Public education is still a major need. There is some validity in the claim that progress towards better fire control is limited more by community attitudes than by lack of willingness by fire authorities. However, we do believe that professional fire managers have a responsibility to guide public opinion towards the aims of management, rather than wait for the definition of a "community attitude". Community attitudes in country areas are particularly important if they inhibit policing and encourage minimum penalties. A strong attempt should be made by managing authorities and the Bush Fire Council to correct the traditional attitude that country landholders have a virtually automatic right to burn, and to compel them to observe all provisions of the Act.
NPA regards these as the front line of defence against fire crossing the boundary between a natural area and its neighbouring land - either way. We are of course chiefly concerned with the urban fringe. No house should burn down because of the direct flames at the fire front. The combined firebreak and fuel reduced zone should ensure that, no matter how bad the conditions, this cannot happen. It should be someone's job to make the necessary calculations as to minimum widths to ensure this. Properly done, this should remove the chief incentive for broad area protection burning, and enable firefighters to concentrate on fires away from houses or to be deployed safely in the urban zone attending to any spot fires.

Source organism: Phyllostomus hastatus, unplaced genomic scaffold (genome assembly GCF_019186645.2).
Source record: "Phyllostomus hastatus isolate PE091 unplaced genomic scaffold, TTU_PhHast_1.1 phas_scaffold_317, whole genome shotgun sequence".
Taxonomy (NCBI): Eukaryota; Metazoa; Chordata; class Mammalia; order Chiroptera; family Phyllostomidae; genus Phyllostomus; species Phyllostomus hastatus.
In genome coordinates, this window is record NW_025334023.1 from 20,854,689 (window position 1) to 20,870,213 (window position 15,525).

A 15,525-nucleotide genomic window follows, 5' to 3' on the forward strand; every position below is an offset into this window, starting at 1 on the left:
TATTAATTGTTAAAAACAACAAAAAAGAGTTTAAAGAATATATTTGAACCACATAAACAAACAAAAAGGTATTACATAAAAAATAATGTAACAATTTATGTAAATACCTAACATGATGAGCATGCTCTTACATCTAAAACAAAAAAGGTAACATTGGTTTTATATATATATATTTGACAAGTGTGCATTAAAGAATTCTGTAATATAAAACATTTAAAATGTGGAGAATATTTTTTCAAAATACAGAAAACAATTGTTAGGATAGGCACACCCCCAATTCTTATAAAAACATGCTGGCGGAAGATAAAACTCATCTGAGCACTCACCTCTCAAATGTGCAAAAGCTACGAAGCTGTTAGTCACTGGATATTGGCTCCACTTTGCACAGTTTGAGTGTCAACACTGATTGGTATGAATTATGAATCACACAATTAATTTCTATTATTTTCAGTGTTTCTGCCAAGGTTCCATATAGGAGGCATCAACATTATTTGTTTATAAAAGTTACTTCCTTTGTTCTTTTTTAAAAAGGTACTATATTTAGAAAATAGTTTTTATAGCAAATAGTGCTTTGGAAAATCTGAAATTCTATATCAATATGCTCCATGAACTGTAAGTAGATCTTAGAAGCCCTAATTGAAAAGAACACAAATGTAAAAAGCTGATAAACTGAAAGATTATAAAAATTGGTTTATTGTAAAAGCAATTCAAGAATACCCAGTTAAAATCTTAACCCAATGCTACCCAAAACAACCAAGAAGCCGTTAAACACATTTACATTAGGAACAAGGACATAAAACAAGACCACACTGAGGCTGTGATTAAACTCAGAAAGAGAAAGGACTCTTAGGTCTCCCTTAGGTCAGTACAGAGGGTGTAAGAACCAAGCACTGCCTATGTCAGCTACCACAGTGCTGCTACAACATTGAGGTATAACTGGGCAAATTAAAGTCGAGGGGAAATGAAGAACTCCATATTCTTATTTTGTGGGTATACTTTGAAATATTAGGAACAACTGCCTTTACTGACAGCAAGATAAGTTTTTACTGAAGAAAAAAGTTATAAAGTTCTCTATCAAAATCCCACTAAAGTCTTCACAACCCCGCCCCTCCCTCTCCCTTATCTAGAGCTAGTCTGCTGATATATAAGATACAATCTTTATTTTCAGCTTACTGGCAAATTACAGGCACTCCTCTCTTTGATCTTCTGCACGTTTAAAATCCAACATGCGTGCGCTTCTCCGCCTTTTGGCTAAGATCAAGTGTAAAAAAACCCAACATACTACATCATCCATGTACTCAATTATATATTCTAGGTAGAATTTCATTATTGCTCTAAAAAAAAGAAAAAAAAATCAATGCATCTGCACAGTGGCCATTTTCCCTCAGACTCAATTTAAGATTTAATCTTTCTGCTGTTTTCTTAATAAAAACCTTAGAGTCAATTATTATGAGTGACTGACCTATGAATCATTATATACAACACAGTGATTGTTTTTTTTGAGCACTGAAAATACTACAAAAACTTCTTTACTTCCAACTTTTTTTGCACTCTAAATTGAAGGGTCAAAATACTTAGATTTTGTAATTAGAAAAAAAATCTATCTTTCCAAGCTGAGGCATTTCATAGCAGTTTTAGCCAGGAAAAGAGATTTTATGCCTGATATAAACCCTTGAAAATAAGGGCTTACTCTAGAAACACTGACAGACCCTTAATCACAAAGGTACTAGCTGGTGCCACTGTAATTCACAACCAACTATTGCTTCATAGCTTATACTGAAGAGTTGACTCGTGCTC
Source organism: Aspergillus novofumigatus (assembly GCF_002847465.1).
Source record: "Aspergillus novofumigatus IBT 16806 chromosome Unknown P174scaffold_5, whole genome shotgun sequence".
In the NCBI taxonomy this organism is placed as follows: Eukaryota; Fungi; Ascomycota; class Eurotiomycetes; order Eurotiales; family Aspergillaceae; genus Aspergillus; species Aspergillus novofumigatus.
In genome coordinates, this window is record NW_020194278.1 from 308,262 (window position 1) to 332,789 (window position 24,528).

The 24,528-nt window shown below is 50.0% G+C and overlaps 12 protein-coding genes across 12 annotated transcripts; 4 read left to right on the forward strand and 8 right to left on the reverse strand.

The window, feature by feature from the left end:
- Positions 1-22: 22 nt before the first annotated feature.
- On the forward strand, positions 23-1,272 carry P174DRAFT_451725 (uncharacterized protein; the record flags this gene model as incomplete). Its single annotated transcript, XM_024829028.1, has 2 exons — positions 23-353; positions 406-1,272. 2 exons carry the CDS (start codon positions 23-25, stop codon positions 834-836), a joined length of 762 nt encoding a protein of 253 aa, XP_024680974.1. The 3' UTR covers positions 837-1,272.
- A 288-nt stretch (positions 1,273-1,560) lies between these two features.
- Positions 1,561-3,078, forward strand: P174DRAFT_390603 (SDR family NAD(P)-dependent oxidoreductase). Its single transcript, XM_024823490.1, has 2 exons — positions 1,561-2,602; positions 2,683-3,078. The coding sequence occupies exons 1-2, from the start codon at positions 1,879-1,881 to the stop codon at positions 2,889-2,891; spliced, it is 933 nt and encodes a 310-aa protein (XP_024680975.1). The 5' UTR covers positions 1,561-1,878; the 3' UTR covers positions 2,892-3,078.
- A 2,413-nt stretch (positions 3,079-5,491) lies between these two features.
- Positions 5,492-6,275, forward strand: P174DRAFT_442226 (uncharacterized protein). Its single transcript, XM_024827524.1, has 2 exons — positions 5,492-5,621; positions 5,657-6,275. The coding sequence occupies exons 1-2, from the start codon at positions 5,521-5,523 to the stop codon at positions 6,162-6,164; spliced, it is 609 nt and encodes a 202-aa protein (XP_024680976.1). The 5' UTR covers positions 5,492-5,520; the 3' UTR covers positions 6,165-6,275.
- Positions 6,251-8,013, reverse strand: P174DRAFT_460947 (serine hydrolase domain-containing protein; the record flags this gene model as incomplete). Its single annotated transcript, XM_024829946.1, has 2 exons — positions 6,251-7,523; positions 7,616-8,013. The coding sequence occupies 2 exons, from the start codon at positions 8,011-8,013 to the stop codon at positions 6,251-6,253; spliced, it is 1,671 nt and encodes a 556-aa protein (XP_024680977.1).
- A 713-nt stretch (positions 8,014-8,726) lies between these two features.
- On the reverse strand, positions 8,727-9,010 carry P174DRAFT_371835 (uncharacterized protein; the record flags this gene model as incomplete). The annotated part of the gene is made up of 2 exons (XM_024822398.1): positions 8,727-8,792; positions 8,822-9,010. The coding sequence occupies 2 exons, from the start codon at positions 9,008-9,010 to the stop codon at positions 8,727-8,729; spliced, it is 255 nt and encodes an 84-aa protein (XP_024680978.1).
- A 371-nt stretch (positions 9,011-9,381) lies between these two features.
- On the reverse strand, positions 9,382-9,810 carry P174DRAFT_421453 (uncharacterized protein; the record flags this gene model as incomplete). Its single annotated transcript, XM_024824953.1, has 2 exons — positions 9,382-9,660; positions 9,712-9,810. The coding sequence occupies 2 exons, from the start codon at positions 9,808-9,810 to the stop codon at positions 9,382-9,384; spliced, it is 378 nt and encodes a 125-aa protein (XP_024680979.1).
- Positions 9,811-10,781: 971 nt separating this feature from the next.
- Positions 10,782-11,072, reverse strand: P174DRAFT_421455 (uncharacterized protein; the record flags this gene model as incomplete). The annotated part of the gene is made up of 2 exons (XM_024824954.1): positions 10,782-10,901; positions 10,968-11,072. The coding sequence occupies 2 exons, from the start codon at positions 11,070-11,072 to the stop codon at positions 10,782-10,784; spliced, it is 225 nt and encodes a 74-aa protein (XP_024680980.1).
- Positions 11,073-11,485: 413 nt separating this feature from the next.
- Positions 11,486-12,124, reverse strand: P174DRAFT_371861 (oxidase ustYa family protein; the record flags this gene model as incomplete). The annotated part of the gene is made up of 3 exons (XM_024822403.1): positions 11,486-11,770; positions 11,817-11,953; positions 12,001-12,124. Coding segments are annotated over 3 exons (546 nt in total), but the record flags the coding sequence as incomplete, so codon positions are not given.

Properly constructed and maintained, neither the firebreak nor the mitigation area behind it need be an eyesore. If every low growth of native greenery cannot be maintained, and weeds and grass take over, then the home-owner or landholder can resort to mowing, with a n acceptable result. The odd tree or shrub can often be left with comparative safety in the firebreak, depending on size and type. The fuel reduced zone can grade from a park-like isolation of trees and shrubs to the unmodified bush beyond.